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Pulsed Current Static Electrical Contact Experiment

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5 Author(s)
Jones, H.N. ; Mater. Sci. & Technol. Div., Naval Res. Lab., Washington, DC ; Neri, J.M. ; Boyer, C.N. ; Cooper, K.P.
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Railguns involve both static and sliding electrical contacts, which must transmit the large transient electrical currents necessary to impart high forces onto a projectile for acceleration to hypervelocity. Static electrical contacts between metals initially take place through small asperities, or "a-spots", distributed over the contact area. The voltage developed across the interface is directly related to the contact temperature and force, the number of a-spots, the thermophysical and mechanical properties of the contacting materials, the current history, and any interfacial materials that may be present. To physically simulate some of the conditions attained within a railgun, a pulsed current static electrical contact experimental facility has been developed at the Naval Research Laboratory. This facility employs a 500-kN capacity servohydraulic load frame equipped with an electrically insulated load train to establish a contact force on interfaces between metals through which a pulsed current is transmitted. The time dependent evolutions of the voltage drops across the interfaces, as detected by probes pushed into the contacting materials, are recorded during a 40-kA peak current pulse having a 300-mus rise time with peak current densities on the order of 50 kA/cm2. The interface stack is assembled from a 12-mm outside diameter annular disk of metal with a 6.3-mm hole which is compressed between two hollow pedestals of a second metal. The evolution of the voltage drop across an interface during a pulse will be described as a function of initial contact pressures, current density, and polarity for dissimilar (Al/Cu) metal contacts. Thermal effects on the surfaces, including localized melting of the interface materials, were also investigated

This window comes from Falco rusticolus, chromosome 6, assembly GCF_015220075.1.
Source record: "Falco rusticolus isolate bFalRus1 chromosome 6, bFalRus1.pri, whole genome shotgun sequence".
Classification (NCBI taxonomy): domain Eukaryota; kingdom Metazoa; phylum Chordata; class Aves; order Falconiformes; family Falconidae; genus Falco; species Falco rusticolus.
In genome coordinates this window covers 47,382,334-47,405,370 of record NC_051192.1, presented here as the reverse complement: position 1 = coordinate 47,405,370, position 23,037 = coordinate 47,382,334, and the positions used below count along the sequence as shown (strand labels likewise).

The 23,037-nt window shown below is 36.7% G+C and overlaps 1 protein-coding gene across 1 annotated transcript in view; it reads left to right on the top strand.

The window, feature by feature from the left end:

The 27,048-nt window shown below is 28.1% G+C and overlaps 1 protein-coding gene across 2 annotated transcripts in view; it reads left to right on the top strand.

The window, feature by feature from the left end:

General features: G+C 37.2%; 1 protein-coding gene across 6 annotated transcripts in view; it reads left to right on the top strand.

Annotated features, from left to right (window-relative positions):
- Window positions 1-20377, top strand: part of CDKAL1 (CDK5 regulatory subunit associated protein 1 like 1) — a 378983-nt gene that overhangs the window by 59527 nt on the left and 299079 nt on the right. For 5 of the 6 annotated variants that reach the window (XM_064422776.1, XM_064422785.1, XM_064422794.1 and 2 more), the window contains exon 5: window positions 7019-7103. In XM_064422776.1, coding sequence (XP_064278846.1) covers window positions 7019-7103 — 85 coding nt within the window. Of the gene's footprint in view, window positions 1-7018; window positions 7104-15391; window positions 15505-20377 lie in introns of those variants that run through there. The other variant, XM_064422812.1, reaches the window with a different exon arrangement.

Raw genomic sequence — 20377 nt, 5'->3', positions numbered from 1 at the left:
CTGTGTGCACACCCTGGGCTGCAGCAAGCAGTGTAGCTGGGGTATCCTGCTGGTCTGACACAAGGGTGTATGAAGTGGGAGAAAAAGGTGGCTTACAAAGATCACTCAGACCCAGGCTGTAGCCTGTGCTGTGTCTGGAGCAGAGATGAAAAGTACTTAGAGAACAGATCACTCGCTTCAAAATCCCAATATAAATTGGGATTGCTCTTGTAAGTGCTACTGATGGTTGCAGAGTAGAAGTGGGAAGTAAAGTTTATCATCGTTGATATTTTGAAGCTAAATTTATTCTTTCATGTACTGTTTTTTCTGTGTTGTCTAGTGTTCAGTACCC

Published in:

Magnetics, IEEE Transactions on  (Volume:43 ,  Issue: 1 )

Date of Publication:

Jan. 2007

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